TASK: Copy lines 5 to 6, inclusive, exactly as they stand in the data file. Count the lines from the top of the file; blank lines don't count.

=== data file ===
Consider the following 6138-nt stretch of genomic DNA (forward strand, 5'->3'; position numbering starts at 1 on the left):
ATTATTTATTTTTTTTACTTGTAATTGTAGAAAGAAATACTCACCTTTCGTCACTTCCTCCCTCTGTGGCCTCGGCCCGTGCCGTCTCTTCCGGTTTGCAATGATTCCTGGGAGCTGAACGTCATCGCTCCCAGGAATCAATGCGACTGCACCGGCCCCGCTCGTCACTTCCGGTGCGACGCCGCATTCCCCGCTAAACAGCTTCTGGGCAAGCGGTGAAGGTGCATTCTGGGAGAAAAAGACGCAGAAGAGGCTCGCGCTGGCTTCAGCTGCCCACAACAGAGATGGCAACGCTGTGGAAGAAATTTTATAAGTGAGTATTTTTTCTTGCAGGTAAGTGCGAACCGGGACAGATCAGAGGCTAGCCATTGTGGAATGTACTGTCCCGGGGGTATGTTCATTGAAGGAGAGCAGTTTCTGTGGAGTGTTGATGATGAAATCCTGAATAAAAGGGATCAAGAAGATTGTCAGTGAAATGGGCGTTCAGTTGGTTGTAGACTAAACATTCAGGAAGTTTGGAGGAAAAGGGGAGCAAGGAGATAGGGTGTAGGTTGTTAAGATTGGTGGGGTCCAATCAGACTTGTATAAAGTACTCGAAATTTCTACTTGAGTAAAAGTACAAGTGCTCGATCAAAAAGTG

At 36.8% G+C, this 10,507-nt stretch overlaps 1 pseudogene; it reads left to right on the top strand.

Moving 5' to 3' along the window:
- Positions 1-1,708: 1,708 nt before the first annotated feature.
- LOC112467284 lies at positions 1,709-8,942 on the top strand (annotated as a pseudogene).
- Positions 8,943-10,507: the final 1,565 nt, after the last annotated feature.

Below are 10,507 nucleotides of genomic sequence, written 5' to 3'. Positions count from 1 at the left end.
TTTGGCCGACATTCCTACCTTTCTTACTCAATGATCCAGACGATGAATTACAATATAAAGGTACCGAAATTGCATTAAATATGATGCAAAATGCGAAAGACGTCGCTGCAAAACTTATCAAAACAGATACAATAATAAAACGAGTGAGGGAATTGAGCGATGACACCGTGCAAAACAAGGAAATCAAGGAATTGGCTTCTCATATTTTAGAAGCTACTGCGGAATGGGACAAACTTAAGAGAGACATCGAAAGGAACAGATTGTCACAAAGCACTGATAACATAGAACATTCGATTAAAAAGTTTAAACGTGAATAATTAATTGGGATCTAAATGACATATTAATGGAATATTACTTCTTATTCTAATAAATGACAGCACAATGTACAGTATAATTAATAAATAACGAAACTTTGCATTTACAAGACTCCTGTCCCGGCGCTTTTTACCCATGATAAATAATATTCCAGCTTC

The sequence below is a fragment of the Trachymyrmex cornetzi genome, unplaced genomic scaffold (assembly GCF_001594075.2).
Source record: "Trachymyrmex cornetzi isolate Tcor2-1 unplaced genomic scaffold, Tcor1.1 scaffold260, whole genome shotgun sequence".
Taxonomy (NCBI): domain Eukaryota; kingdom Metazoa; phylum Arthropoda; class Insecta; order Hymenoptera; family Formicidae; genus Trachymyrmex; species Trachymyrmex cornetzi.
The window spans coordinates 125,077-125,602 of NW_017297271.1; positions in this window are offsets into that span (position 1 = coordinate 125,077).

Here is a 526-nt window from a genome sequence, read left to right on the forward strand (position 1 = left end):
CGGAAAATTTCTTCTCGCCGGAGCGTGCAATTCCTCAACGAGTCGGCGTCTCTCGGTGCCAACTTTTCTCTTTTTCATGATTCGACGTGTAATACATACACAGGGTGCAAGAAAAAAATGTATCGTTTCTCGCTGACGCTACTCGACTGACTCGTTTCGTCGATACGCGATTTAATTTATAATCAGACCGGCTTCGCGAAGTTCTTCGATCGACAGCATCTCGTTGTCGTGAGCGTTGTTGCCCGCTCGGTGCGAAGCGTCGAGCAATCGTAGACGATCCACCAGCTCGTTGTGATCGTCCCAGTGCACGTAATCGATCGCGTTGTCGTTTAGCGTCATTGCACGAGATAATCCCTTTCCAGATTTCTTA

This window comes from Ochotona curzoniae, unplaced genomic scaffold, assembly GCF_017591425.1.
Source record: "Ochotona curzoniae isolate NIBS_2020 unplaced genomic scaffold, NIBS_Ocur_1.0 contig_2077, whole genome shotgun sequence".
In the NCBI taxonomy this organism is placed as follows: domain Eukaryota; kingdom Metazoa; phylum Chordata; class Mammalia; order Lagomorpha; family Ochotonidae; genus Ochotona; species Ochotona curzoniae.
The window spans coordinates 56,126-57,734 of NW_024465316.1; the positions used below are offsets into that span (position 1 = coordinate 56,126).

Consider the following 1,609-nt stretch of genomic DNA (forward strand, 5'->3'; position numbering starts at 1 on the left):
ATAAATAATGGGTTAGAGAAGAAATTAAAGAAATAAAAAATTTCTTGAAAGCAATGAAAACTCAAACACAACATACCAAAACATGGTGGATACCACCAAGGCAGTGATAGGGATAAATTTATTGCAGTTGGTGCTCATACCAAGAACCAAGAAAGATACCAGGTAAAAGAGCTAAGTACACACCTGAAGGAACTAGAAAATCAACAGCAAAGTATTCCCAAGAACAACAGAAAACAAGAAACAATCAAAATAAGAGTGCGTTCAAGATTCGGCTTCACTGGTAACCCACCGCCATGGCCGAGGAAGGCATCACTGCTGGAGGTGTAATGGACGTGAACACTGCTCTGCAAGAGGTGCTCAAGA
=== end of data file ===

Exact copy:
- Positions 1-1,708: 1,708 nt before the first annotated feature.
- LOC112467284 lies at positions 1,709-8,942 on the top strand (annotated as a pseudogene).